4.94/5
1176 Verified Reviews on
 40% off when you buy 8 items or more. Use code 40OFFSHOP at checkout.
7 1 6 1 1 1 Units sold

Key Takeaways:

  • ADHD stands for attention deficit hyperactivity disorder and is one of the most common mental health disorders affecting children.
  • There are three types of ADHD: inattentive, hyperactive/impulsive, and combined where symptoms manifest as a combination of both types.
  • ADHD in children can be treated with a combination of therapy and medications.

One of the best things about children is that they bring plenty of energy and positivity to our daily lives. However, too much or too little energy may be a sign of ADHD in children. You may have noticed that your child’s energy seems to be off the charts lately. Their rambunctious behavior may have started to affect their relationships with classmates, and it may seem like a lot to handle at home, too. You may also have noticed the opposite; your child seems inattentive, unfocused, and shows signs of mental paralysis. If you’ve started to see these unusual patterns in your kids, then this guide on ADHD in children may be for you. Here’s everything you need to know.

What is ADHD?

ADHD is a medical condition that stands for attention deficit hyperactivity disorder. It is one of the most common mental health disorders affecting children. Common symptoms include inability to focus (inattention), excessive movement (hyperactivity), and impulsive actions.

Signs of ADHD in Children

All children struggle to pay attention, sit still, wait for their turn, or listen to some degree. However, for kids with ADHD, these struggles are often more severe and happen more often.

There are three subtypes of ADHD. The first is inattentive ADHD, formerly called attention deficit disorder (ADD). This refers to inattentiveness, which manifests as difficulty focusing, listening, or staying organized. The second subtype is ADHD hyperactive/impulsive, the symptoms of which appear as fidgeting and excessive talking. The third subtype is a combination of both.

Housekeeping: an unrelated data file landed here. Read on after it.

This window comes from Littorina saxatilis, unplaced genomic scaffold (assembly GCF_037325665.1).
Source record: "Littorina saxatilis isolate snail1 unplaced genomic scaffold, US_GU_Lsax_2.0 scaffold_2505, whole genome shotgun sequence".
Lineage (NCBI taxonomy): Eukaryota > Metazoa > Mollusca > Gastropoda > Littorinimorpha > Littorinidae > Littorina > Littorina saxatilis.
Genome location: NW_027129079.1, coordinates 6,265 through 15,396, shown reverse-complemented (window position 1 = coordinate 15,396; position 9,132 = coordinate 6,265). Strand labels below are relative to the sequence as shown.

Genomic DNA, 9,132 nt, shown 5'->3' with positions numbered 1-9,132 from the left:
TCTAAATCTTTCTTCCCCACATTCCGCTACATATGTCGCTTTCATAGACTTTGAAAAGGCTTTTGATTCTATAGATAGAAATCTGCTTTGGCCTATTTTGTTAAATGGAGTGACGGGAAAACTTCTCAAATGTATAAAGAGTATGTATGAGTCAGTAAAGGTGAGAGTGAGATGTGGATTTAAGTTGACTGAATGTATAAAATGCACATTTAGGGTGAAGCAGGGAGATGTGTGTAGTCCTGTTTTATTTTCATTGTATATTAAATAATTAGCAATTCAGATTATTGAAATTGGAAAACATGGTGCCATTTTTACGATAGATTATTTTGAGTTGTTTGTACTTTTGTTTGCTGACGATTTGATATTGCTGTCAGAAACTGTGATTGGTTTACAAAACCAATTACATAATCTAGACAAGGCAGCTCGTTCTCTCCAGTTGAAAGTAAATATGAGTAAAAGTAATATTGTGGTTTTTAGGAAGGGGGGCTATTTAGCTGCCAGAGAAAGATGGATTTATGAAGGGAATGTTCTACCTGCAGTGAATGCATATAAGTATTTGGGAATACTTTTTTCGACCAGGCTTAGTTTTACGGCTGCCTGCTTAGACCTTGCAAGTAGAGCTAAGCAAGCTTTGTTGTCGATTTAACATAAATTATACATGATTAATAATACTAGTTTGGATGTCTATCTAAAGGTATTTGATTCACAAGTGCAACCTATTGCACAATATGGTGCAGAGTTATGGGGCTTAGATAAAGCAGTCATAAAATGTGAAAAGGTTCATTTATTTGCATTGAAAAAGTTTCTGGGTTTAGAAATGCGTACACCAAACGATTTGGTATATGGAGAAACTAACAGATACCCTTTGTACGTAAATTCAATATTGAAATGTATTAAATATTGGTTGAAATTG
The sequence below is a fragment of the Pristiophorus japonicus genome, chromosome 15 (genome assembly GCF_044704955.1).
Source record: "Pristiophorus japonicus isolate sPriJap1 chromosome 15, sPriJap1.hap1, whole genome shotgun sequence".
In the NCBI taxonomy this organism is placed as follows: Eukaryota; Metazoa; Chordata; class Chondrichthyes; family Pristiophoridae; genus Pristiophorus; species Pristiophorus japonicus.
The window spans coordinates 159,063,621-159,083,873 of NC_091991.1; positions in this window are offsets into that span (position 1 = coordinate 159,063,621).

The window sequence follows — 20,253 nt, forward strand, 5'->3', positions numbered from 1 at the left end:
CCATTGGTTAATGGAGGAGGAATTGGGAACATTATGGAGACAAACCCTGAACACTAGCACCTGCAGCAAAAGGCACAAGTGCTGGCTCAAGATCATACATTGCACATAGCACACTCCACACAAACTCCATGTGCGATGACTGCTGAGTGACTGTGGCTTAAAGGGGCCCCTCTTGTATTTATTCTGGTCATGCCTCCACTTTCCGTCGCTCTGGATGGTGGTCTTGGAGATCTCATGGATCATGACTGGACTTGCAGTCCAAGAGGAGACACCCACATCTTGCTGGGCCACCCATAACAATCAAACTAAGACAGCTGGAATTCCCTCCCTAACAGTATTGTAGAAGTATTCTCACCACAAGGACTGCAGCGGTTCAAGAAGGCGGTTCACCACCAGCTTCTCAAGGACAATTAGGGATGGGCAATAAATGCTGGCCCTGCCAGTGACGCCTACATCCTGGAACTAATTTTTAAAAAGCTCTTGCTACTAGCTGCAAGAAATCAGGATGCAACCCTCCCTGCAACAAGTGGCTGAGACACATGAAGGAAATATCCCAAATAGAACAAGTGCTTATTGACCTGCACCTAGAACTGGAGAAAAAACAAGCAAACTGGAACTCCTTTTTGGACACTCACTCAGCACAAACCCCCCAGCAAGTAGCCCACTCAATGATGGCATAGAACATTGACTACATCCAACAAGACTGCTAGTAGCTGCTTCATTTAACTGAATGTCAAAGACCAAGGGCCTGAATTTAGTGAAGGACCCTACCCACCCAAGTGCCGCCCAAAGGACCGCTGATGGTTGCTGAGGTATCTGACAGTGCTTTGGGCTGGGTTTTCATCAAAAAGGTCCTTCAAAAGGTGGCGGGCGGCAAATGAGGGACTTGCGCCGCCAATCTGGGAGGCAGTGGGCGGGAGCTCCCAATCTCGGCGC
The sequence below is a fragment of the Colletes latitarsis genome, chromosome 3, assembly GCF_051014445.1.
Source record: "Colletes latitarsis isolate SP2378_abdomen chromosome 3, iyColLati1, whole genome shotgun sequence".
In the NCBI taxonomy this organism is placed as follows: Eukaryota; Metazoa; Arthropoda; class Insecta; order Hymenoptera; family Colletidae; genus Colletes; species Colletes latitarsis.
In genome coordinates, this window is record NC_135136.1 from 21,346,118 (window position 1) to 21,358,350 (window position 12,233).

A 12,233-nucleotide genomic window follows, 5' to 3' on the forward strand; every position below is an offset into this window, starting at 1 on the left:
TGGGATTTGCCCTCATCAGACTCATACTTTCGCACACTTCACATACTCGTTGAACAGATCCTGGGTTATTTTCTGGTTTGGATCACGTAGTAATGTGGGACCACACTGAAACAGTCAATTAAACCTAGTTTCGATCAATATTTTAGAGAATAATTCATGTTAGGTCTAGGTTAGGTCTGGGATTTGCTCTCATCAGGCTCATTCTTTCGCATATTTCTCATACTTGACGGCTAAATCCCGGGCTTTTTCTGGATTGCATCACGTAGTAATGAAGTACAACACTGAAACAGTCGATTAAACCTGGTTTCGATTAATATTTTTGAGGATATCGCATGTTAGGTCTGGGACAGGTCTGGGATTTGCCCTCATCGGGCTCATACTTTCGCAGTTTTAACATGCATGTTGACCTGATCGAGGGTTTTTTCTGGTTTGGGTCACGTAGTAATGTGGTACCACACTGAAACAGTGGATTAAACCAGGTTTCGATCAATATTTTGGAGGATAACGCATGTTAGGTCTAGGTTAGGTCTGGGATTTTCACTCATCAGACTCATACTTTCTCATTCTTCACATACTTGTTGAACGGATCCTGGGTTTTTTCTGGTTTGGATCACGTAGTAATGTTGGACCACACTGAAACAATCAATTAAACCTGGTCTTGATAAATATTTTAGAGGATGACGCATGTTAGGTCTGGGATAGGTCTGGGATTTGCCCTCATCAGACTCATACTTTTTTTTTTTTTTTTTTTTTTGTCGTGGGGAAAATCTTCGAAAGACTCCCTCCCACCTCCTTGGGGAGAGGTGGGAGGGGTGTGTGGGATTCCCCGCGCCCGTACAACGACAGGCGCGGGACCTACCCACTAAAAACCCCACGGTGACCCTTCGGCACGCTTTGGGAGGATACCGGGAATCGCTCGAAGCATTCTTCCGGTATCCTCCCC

Here are some of the common symptoms of each subtype of ADHD:

Inattentive

  • Struggling to stay focused on tasks or while playing
  • Appearing not to listen
  • Having difficulty following through when given instructions
  • Failing to finish schoolwork or chores
  • Failing to pay attention to details
  • Making careless mistakes
  • Having trouble organizing activities and tasks
  • Avoiding tasks that require mental effort, such as homework
  • Losing personal items often
  • Easily distracted
  • Forgetful

Hyperactive/Impulsive

  • Fidgeting, such as tapping hands or feet or squirming in their seat
  • Always on the go or being in constant motion
  • Having difficulty staying seated, whether in the classroom or other situations
  • Running around or climbing when it’s not appropriate
  • Talking too much
  • Having trouble doing an activity quietly
  • Blurting out answers
  • Interrupting the person talking to them
  • Having difficulty waiting for their turn

Causes of ADHD in Children

The exact causes of ADHD are not known, but researchers continue to learn more about the condition. Some factors involved in the development of ADHD include genetics, brain structure and function, and the environment.